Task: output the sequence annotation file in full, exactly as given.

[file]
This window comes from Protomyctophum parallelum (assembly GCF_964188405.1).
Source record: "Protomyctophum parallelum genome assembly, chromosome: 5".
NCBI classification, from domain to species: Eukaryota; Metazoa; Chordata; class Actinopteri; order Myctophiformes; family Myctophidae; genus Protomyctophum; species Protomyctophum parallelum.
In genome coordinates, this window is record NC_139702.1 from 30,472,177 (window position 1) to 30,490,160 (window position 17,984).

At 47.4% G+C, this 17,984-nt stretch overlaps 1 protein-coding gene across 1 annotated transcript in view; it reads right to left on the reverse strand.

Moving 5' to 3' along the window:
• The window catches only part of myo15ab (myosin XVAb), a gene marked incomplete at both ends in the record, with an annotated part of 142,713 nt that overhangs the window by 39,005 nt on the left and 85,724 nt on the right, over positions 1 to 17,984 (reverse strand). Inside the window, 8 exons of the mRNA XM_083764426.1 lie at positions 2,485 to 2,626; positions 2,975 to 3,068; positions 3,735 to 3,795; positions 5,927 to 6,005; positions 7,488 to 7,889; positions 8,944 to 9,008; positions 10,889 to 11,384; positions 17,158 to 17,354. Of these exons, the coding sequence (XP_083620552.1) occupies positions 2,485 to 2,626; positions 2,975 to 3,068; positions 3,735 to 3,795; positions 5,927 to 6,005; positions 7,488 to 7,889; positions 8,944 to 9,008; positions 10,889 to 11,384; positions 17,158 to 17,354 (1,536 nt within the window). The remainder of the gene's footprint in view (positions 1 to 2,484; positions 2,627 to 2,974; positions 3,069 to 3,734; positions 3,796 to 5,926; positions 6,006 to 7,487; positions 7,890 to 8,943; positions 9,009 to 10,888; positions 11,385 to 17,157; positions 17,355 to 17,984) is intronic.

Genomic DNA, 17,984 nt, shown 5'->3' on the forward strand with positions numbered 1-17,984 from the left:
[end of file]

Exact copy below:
This window comes from Protomyctophum parallelum (assembly GCF_964188405.1).
Source record: "Protomyctophum parallelum genome assembly, chromosome: 5".
NCBI classification, from domain to species: Eukaryota; Metazoa; Chordata; class Actinopteri; order Myctophiformes; family Myctophidae; genus Protomyctophum; species Protomyctophum parallelum.
In genome coordinates, this window is record NC_139702.1 from 30,472,177 (window position 1) to 30,490,160 (window position 17,984).

At 47.4% G+C, this 17,984-nt stretch overlaps 1 protein-coding gene across 1 annotated transcript in view; it reads right to left on the reverse strand.

Moving 5' to 3' along the window:
• The window catches only part of myo15ab (myosin XVAb), a gene marked incomplete at both ends in the record, with an annotated part of 142,713 nt that overhangs the window by 39,005 nt on the left and 85,724 nt on the right, over positions 1 to 17,984 (reverse strand). Inside the window, 8 exons of the mRNA XM_083764426.1 lie at positions 2,485 to 2,626; positions 2,975 to 3,068; positions 3,735 to 3,795; positions 5,927 to 6,005; positions 7,488 to 7,889; positions 8,944 to 9,008; positions 10,889 to 11,384; positions 17,158 to 17,354. Of these exons, the coding sequence (XP_083620552.1) occupies positions 2,485 to 2,626; positions 2,975 to 3,068; positions 3,735 to 3,795; positions 5,927 to 6,005; positions 7,488 to 7,889; positions 8,944 to 9,008; positions 10,889 to 11,384; positions 17,158 to 17,354 (1,536 nt within the window). The remainder of the gene's footprint in view (positions 1 to 2,484; positions 2,627 to 2,974; positions 3,069 to 3,734; positions 3,796 to 5,926; positions 6,006 to 7,487; positions 7,890 to 8,943; positions 9,009 to 10,888; positions 11,385 to 17,157; positions 17,355 to 17,984) is intronic.

Genomic DNA, 17,984 nt, shown 5'->3' on the forward strand with positions numbered 1-17,984 from the left: